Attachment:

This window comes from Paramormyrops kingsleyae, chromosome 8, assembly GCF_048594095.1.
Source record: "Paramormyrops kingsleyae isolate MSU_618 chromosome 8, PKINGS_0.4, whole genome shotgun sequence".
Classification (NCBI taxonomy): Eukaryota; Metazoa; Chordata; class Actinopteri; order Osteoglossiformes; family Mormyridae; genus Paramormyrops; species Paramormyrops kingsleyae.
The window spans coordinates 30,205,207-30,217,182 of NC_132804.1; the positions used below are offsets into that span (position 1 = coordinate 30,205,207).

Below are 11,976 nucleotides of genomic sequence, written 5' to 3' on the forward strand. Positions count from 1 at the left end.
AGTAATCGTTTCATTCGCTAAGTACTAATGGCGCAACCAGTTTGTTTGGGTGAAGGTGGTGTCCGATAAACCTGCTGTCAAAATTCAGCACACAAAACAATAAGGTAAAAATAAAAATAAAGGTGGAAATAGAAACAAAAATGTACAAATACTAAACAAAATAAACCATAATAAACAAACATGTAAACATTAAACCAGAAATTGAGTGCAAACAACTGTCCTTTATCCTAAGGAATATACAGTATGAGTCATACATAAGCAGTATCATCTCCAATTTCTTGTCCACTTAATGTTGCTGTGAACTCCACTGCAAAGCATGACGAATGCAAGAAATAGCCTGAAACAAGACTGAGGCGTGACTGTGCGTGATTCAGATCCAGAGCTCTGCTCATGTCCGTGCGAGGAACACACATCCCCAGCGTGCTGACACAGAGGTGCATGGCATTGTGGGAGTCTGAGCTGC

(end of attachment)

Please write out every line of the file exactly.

This window comes from Paramormyrops kingsleyae, chromosome 8, assembly GCF_048594095.1.
Source record: "Paramormyrops kingsleyae isolate MSU_618 chromosome 8, PKINGS_0.4, whole genome shotgun sequence".
Classification (NCBI taxonomy): Eukaryota; Metazoa; Chordata; class Actinopteri; order Osteoglossiformes; family Mormyridae; genus Paramormyrops; species Paramormyrops kingsleyae.
The window spans coordinates 30,205,207-30,217,182 of NC_132804.1; the positions used below are offsets into that span (position 1 = coordinate 30,205,207).

Below are 11,976 nucleotides of genomic sequence, written 5' to 3' on the forward strand. Positions count from 1 at the left end.
AGTAATCGTTTCATTCGCTAAGTACTAATGGCGCAACCAGTTTGTTTGGGTGAAGGTGGTGTCCGATAAACCTGCTGTCAAAATTCAGCACACAAAACAATAAGGTAAAAATAAAAATAAAGGTGGAAATAGAAACAAAAATGTACAAATACTAAACAAAATAAACCATAATAAACAAACATGTAAACATTAAACCAGAAATTGAGTGCAAACAACTGTCCTTTATCCTAAGGAATATACAGTATGAGTCATACATAAGCAGTATCATCTCCAATTTCTTGTCCACTTAATGTTGCTGTGAACTCCACTGCAAAGCATGACGAATGCAAGAAATAGCCTGAAACAAGACTGAGGCGTGACTGTGCGTGATTCAGATCCAGAGCTCTGCTCATGTCCGTGCGAGGAACACACATCCCCAGCGTGCTGACACAGAGGTGCATGGCATTGTGGGAGTCTGAGCTGC